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Why Married Persons Might Have Lower Risk of Dementia

Updated: Dec 17, 2018

married dementia link
Photo Credit: Express News

Dementia is a loss of memory and intellectual capacity that generally occurs in older individuals. The most common type of dementia is Alzheimer’s disease. Worldwide, 47.5 million people suffer from dementia. Alzheimer’s accounts for 70% of those cases and is the sixth leading cause of death in America. Symptoms and progression vary from person to person. However, your relationship status may be associated with your risk of developing dementia, according to a new study.

The study looked at 812,047 people in European countries, Asia, United States, and Brazil. After analyzing the studies, the researchers found that people who had been single all their lives and those who were widowed were more likely to develop dementia compared with those who were married at the time of the studies, despite their age and sex.

Results of the study suggest that people who have been single all their lives have a 42% higher risk of developing dementia later in life than those who are married. Those who are widowed could have a 20% higher risk. The researchers found no evidence that dementia risk in divorced people differed from those who were married, and they could not examine whether the duration of being widowed or divorced had any influence on the findings.

However, the relationship between marriage and dementia risk is not actually due to wearing a wedding ring or not. Rather, the research suggests that there are certain lifestyle factors associated with marriage that result in a lower risk of dementia. For example, married persons tend to live generally healthier lives and have more social stimulation due to living with a spouse or partner.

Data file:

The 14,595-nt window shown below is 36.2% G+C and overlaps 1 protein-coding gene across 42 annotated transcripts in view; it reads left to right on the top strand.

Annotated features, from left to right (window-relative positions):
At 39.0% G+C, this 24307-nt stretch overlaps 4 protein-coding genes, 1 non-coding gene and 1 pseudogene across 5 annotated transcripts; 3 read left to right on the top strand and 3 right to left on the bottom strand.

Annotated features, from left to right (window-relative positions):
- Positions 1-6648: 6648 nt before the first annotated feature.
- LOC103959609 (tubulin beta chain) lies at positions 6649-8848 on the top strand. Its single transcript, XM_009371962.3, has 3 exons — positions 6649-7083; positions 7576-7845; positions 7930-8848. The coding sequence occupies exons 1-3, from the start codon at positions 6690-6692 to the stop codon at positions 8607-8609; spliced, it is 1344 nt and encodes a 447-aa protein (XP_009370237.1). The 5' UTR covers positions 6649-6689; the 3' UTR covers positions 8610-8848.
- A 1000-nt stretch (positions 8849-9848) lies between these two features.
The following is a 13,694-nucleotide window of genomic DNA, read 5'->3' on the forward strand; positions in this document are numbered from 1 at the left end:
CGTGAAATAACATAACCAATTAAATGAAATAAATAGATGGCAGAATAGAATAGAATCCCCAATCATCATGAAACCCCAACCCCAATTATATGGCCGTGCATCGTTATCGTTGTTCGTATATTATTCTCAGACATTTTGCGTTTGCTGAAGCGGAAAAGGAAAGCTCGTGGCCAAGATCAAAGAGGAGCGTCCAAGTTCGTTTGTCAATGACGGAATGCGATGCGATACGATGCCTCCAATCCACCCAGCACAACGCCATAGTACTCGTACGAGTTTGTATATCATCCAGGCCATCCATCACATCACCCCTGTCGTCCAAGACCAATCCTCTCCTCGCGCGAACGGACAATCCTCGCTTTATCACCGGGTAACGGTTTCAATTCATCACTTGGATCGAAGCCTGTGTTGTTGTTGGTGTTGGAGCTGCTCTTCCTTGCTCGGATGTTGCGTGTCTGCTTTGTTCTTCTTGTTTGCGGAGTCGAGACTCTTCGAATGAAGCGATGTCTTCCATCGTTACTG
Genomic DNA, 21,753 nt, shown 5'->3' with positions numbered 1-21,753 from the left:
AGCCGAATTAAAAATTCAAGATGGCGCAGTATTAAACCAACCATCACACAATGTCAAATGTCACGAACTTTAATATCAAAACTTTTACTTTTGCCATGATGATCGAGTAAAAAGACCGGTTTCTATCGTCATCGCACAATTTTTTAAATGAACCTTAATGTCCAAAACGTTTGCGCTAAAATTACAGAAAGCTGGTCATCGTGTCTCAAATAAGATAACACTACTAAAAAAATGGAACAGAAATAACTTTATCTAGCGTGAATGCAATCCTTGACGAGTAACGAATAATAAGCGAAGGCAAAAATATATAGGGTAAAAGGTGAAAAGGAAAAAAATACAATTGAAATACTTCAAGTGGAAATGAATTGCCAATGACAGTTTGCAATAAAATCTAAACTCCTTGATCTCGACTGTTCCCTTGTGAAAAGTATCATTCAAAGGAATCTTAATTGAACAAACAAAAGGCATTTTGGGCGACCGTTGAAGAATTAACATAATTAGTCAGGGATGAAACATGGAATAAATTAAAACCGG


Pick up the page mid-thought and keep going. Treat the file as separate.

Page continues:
Interestingly, the study revealed that a single person born during the early 1900s had a 40% higher risk than a married person whereas a single person born late 1900s only had a 24% higher risk. This finding may suggest that as being unmarried becomes more and more common, the social and lifestyle differences between married and single persons lessens.

While the research reveals a link between marriage and dementia, it cannot definitively say that marriage reduces the risk of dementia. There are, however, certain lifestyle factors that can reduce your risk of dementia, such as eating healthy, exercising regularly, not smoking, and pursuing mentally stimulating activities. These habits can help to reduce a person’s risk of dementia, although dementia is not currently preventable.


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